Arduino's are very popular for DIY or IoT projects involving a small computerized controller board, some GPIO pins to read inputs from the environment or to control devices, with optional communication with remote services. Theoretically an Arduino, or for that matter larger computers like the Raspberry Pi, can replace the PLC devices commonly used in industrial control applications. Why spend several hundred dollars on an expensive PLC device when the same goal can be achieved more flexibly and inexpensively with newfangled embedded computers like the Arduino?
A key to this is for an Arduino (or other embedded control computer) to interface with MODBUS and other protocols used in industrial settings. In this article we'll go over using an RS-485 Shield for Arduino, using it to communicate with the simple MODBUS temperature sensor we're using.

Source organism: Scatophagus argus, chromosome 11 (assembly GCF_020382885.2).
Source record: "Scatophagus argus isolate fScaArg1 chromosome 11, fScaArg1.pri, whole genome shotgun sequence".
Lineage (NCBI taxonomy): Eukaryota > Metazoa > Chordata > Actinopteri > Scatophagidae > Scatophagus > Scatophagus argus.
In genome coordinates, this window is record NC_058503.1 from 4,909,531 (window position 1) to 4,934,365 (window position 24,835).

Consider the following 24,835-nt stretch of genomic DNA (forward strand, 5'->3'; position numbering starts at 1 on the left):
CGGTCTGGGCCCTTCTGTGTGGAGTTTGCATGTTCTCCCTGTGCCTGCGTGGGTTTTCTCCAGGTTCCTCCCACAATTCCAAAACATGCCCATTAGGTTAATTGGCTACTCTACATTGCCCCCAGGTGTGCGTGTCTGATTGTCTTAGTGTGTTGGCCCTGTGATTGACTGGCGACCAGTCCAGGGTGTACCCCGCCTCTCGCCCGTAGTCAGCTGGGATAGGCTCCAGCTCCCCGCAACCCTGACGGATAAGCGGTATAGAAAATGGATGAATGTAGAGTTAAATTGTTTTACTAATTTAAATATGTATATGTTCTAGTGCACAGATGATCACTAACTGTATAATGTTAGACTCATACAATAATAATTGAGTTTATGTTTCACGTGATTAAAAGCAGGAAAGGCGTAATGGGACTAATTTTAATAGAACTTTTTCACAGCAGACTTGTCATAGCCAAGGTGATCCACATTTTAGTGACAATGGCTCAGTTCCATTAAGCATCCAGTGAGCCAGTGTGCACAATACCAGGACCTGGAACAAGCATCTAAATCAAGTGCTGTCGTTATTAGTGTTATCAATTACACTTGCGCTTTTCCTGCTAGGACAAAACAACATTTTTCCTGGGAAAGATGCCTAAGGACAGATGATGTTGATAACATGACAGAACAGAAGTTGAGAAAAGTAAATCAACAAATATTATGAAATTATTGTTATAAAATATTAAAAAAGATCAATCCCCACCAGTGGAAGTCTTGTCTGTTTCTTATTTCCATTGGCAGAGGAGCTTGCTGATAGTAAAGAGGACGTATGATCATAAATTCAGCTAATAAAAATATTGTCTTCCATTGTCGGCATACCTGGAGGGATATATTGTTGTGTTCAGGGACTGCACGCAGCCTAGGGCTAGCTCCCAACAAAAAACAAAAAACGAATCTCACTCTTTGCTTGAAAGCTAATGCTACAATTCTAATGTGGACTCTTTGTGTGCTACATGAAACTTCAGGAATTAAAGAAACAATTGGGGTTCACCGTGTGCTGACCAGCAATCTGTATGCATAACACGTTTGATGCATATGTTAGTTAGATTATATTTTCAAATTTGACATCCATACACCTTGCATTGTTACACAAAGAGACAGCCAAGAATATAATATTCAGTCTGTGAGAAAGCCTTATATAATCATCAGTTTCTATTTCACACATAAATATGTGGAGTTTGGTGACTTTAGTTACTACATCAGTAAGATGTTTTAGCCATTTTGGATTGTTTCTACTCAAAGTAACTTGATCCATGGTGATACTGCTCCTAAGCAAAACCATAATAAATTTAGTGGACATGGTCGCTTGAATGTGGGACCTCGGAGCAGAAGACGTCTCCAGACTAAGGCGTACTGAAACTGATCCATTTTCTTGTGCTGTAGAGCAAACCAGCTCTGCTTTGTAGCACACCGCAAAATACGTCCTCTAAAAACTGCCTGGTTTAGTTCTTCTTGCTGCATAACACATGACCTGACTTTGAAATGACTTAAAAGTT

The libraries we'll discuss in this article enable using the Arduino as either MODBUS Master or Slave. The last is interesting considering the huge variety of sensors available for Arduino. Consider a simple energy monitoring project - One can interface a CT (current transformer) to measure the current in a circuit, and directly measure the voltage using an analog input, a Sketch could read that data from the sensor, and make it available via MODBUS. An Arduino could be a very simple and inexpensive device in a MODBUS network.